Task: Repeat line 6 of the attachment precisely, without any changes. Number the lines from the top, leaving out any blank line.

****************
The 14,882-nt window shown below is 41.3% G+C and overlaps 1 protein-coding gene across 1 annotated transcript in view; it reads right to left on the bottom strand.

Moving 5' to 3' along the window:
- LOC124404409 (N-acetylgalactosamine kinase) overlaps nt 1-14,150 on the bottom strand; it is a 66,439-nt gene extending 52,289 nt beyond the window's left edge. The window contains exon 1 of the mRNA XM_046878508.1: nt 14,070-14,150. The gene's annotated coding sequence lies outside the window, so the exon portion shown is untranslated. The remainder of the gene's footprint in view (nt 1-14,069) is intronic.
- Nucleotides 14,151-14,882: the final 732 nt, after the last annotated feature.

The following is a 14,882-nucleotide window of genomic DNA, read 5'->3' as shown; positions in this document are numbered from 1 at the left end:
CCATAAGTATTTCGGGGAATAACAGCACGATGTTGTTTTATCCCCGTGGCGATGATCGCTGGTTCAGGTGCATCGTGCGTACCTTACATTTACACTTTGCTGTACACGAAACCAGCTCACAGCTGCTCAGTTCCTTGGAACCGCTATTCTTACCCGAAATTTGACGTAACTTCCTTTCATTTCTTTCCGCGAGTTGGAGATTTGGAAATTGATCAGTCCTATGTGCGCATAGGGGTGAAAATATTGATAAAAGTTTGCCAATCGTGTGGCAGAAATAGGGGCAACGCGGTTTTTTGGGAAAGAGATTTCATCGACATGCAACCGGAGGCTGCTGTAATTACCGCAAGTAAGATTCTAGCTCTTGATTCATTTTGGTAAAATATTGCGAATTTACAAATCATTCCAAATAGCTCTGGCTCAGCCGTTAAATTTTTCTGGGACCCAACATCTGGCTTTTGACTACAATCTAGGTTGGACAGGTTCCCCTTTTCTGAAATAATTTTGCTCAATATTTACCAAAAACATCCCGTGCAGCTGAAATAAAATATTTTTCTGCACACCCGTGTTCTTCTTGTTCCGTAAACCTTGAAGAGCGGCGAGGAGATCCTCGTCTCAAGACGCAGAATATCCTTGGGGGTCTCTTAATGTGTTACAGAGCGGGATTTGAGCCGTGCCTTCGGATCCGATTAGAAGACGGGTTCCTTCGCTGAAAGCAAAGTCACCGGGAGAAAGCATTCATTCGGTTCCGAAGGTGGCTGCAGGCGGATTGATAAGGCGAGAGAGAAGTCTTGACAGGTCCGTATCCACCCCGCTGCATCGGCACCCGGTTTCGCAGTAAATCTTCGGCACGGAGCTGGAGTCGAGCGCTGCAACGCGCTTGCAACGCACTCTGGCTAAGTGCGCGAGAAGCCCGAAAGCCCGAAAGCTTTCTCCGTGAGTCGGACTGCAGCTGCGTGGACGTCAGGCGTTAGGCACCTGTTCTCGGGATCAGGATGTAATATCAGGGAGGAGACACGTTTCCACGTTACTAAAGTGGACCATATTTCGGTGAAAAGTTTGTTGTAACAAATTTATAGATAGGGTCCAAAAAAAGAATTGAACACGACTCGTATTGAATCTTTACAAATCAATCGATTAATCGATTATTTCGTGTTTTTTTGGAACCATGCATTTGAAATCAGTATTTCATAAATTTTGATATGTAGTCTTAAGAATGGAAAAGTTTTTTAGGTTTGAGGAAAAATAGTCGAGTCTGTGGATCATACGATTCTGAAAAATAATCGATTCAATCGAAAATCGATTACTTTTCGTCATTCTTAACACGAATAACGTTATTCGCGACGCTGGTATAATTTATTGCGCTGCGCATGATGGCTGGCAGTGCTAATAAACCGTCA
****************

CCATAAGTATTTCGGGGAATAACAGCACGATGTTGTTTTATCCCCGTGGCGATGATCGCTGGTTCAGGTGCATCGTGCGTACCTTACATTTACACTTTGCTGTACACGAAACCAGCTCACAGCTGCTCAGTTCCTTGGAACCGCTATTCTTACCCGAAATTTGACGTAACTTCCTTTCATTTCTTTCCGCGAGTTGGAGATTTGGAAATTGATCAGTCCTATGTGCGCATAGGGGTGAAAATATTGATAAAAGTTTGCCAATCGTGTGGCAGAAATAGGGGCAACGCGGTTTTTTGGGAAAGAGATTTCATCGACATGCAACCGGAGGCTGCTGTAATTACCGCAAGTAAGATTCTAGCTCTTGATTCATTTTGGTAAAATATTGCGAATTTACAAATCATTCCAAATAGCTCTGGCTCAGCCGTTAAATTTTTCTGGGACCCAACATCTGGCTTTTGACTACAATCTAGGTTGGACAGGTTCCCCTTTTCTGAAATAATTTTGCTCAATATTTACCAAAAACATCCCGTGCAGCTGAAATAAAATATTTTTCTGCACACCCGTGTTCTTCTTGTTCCGTAAACCTTGAAGAGCGGCGAGGAGATCCTCGTCTCAAGACGCAGAATATCCTTGGGGGTCTCTTAATGTGTTACAGAGCGGGATTTGAGCCGTGCCTTCGGATCCGATTAGAAGACGGGTTCCTTCGCTGAAAGCAAAGTCACCGGGAGAAAGCATTCATTCGGTTCCGAAGGTGGCTGCAGGCGGATTGATAAGGCGAGAGAGAAGTCTTGACAGGTCCGTATCCACCCCGCTGCATCGGCACCCGGTTTCGCAGTAAATCTTCGGCACGGAGCTGGAGTCGAGCGCTGCAACGCGCTTGCAACGCACTCTGGCTAAGTGCGCGAGAAGCCCGAAAGCCCGAAAGCTTTCTCCGTGAGTCGGACTGCAGCTGCGTGGACGTCAGGCGTTAGGCACCTGTTCTCGGGATCAGGATGTAATATCAGGGAGGAGACACGTTTCCACGTTACTAAAGTGGACCATATTTCGGTGAAAAGTTTGTTGTAACAAATTTATAGATAGGGTCCAAAAAAAGAATTGAACACGACTCGTATTGAATCTTTACAAATCAATCGATTAATCGATTATTTCGTGTTTTTTTGGAACCATGCATTTGAAATCAGTATTTCATAAATTTTGATATGTAGTCTTAAGAATGGAAAAGTTTTTTAGGTTTGAGGAAAAATAGTCGAGTCTGTGGATCATACGATTCTGAAAAATAATCGATTCAATCGAAAATCGATTACTTTTCGTCATTCTTAACACGAATAACGTTATTCGCGACGCTGGTATAATTTATTGCGCTGCGCATGATGGCTGGCAGTGCTAATAAACCGTCA